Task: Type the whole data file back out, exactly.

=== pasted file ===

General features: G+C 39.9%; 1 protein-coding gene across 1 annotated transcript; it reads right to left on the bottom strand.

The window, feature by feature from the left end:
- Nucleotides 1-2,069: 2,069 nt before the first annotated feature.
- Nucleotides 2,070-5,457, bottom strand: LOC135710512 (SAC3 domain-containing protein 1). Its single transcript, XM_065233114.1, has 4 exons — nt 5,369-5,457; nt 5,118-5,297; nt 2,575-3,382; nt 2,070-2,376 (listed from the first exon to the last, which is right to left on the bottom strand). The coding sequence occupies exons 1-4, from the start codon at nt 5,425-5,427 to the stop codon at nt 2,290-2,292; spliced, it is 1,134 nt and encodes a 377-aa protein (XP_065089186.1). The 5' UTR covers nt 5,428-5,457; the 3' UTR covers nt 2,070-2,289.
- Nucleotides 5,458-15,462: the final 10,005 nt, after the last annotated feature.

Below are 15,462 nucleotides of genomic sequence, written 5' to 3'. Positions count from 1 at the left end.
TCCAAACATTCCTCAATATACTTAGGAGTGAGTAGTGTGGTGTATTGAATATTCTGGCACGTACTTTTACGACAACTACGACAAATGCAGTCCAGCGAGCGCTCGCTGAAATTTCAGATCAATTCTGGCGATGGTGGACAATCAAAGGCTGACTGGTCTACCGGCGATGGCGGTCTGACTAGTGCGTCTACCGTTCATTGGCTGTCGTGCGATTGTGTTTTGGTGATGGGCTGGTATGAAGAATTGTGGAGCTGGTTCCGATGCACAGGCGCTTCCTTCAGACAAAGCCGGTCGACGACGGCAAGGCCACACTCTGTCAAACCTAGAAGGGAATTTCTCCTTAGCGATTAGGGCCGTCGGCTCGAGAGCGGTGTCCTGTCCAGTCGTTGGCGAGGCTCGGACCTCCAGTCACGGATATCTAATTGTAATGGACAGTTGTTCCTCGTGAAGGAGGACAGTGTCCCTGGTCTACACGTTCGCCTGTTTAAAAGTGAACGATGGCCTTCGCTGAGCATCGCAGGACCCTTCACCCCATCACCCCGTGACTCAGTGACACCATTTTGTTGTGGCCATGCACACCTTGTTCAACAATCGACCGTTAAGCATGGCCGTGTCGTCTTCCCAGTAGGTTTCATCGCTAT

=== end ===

General features: G+C 39.9%; 1 protein-coding gene across 1 annotated transcript; it reads right to left on the bottom strand.

The window, feature by feature from the left end:
- Nucleotides 1-2,069: 2,069 nt before the first annotated feature.
- Nucleotides 2,070-5,457, bottom strand: LOC135710512 (SAC3 domain-containing protein 1). Its single transcript, XM_065233114.1, has 4 exons — nt 5,369-5,457; nt 5,118-5,297; nt 2,575-3,382; nt 2,070-2,376 (listed from the first exon to the last, which is right to left on the bottom strand). The coding sequence occupies exons 1-4, from the start codon at nt 5,425-5,427 to the stop codon at nt 2,290-2,292; spliced, it is 1,134 nt and encodes a 377-aa protein (XP_065089186.1). The 5' UTR covers nt 5,428-5,457; the 3' UTR covers nt 2,070-2,289.
- Nucleotides 5,458-15,462: the final 10,005 nt, after the last annotated feature.

Below are 15,462 nucleotides of genomic sequence, written 5' to 3'. Positions count from 1 at the left end.
TCCAAACATTCCTCAATATACTTAGGAGTGAGTAGTGTGGTGTATTGAATATTCTGGCACGTACTTTTACGACAACTACGACAAATGCAGTCCAGCGAGCGCTCGCTGAAATTTCAGATCAATTCTGGCGATGGTGGACAATCAAAGGCTGACTGGTCTACCGGCGATGGCGGTCTGACTAGTGCGTCTACCGTTCATTGGCTGTCGTGCGATTGTGTTTTGGTGATGGGCTGGTATGAAGAATTGTGGAGCTGGTTCCGATGCACAGGCGCTTCCTTCAGACAAAGCCGGTCGACGACGGCAAGGCCACACTCTGTCAAACCTAGAAGGGAATTTCTCCTTAGCGATTAGGGCCGTCGGCTCGAGAGCGGTGTCCTGTCCAGTCGTTGGCGAGGCTCGGACCTCCAGTCACGGATATCTAATTGTAATGGACAGTTGTTCCTCGTGAAGGAGGACAGTGTCCCTGGTCTACACGTTCGCCTGTTTAAAAGTGAACGATGGCCTTCGCTGAGCATCGCAGGACCCTTCACCCCATCACCCCGTGACTCAGTGACACCATTTTGTTGTGGCCATGCACACCTTGTTCAACAATCGACCGTTAAGCATGGCCGTGTCGTCTTCCCAGTAGGTTTCATCGCTAT